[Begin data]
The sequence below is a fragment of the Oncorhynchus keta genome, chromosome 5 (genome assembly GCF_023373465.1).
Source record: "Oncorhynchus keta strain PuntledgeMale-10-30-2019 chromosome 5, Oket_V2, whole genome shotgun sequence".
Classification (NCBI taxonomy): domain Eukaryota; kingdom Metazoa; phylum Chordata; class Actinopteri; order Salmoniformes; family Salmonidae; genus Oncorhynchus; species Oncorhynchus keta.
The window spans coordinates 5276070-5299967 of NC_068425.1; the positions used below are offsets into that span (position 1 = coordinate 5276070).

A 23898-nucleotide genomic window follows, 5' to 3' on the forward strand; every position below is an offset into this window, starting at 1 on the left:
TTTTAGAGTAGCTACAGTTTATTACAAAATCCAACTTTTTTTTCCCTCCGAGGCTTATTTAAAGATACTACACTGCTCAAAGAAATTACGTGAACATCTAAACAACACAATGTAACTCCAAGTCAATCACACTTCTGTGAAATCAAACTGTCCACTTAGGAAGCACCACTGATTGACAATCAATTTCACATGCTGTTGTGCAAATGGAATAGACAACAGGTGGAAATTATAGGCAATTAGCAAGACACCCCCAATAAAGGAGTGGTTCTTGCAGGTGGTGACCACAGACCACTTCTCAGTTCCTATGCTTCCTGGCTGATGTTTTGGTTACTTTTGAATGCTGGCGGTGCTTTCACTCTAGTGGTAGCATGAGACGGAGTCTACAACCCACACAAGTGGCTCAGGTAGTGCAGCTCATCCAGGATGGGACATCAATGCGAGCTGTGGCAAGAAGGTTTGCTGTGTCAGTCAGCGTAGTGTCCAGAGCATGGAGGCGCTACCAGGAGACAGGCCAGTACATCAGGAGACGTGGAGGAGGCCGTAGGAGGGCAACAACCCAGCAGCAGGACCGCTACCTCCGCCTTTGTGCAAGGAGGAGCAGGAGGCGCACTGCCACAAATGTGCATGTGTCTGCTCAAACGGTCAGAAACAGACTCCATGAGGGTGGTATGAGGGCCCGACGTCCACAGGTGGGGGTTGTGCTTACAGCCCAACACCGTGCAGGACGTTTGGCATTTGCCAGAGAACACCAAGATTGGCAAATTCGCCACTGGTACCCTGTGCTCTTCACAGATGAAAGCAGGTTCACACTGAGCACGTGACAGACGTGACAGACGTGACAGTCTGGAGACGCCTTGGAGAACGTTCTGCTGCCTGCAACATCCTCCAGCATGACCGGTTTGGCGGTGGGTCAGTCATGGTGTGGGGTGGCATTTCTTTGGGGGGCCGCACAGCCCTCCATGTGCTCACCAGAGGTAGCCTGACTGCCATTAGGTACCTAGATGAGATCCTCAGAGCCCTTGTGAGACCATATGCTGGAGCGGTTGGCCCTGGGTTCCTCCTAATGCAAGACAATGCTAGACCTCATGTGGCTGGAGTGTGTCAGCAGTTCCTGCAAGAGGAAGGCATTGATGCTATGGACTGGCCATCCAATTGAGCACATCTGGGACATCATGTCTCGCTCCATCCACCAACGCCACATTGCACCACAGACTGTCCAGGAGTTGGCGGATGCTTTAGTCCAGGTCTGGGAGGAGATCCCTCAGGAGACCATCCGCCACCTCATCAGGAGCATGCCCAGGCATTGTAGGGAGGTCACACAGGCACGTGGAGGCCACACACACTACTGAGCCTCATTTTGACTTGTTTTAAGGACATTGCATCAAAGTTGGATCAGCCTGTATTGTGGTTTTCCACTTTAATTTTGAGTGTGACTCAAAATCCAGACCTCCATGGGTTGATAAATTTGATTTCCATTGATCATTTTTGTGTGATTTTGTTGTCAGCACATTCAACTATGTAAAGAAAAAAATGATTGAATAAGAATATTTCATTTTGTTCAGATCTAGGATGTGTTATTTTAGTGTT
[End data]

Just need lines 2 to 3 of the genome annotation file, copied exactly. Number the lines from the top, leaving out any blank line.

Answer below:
Source record: "Oncorhynchus keta strain PuntledgeMale-10-30-2019 chromosome 5, Oket_V2, whole genome shotgun sequence".
Classification (NCBI taxonomy): domain Eukaryota; kingdom Metazoa; phylum Chordata; class Actinopteri; order Salmoniformes; family Salmonidae; genus Oncorhynchus; species Oncorhynchus keta.